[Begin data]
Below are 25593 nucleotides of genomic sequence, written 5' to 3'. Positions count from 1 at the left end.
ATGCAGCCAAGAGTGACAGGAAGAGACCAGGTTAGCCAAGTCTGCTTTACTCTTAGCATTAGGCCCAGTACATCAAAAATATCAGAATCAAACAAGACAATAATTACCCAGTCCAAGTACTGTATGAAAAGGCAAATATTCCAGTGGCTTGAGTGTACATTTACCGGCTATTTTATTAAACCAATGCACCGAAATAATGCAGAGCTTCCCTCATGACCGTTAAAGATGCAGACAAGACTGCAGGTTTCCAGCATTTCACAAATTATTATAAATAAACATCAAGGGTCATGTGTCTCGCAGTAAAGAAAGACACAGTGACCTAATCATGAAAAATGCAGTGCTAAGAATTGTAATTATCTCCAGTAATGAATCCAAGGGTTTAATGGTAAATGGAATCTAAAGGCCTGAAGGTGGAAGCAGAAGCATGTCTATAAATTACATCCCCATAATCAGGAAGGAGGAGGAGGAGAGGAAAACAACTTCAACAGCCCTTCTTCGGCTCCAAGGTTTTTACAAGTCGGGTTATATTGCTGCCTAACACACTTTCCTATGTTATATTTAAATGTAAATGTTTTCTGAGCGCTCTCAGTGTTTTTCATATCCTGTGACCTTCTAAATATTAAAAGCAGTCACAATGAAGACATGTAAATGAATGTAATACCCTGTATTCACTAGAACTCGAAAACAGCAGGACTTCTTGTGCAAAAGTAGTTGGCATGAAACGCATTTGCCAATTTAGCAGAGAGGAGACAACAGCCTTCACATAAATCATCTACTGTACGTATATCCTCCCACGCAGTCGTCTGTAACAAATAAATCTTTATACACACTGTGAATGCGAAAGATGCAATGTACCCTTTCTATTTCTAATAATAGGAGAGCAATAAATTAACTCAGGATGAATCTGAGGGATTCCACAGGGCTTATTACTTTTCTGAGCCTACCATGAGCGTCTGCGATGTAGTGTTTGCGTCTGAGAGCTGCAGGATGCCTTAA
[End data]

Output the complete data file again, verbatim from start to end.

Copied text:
Below are 25593 nucleotides of genomic sequence, written 5' to 3'. Positions count from 1 at the left end.
ATGCAGCCAAGAGTGACAGGAAGAGACCAGGTTAGCCAAGTCTGCTTTACTCTTAGCATTAGGCCCAGTACATCAAAAATATCAGAATCAAACAAGACAATAATTACCCAGTCCAAGTACTGTATGAAAAGGCAAATATTCCAGTGGCTTGAGTGTACATTTACCGGCTATTTTATTAAACCAATGCACCGAAATAATGCAGAGCTTCCCTCATGACCGTTAAAGATGCAGACAAGACTGCAGGTTTCCAGCATTTCACAAATTATTATAAATAAACATCAAGGGTCATGTGTCTCGCAGTAAAGAAAGACACAGTGACCTAATCATGAAAAATGCAGTGCTAAGAATTGTAATTATCTCCAGTAATGAATCCAAGGGTTTAATGGTAAATGGAATCTAAAGGCCTGAAGGTGGAAGCAGAAGCATGTCTATAAATTACATCCCCATAATCAGGAAGGAGGAGGAGGAGAGGAAAACAACTTCAACAGCCCTTCTTCGGCTCCAAGGTTTTTACAAGTCGGGTTATATTGCTGCCTAACACACTTTCCTATGTTATATTTAAATGTAAATGTTTTCTGAGCGCTCTCAGTGTTTTTCATATCCTGTGACCTTCTAAATATTAAAAGCAGTCACAATGAAGACATGTAAATGAATGTAATACCCTGTATTCACTAGAACTCGAAAACAGCAGGACTTCTTGTGCAAAAGTAGTTGGCATGAAACGCATTTGCCAATTTAGCAGAGAGGAGACAACAGCCTTCACATAAATCATCTACTGTACGTATATCCTCCCACGCAGTCGTCTGTAACAAATAAATCTTTATACACACTGTGAATGCGAAAGATGCAATGTACCCTTTCTATTTCTAATAATAGGAGAGCAATAAATTAACTCAGGATGAATCTGAGGGATTCCACAGGGCTTATTACTTTTCTGAGCCTACCATGAGCGTCTGCGATGTAGTGTTTGCGTCTGAGAGCTGCAGGATGCCTTAA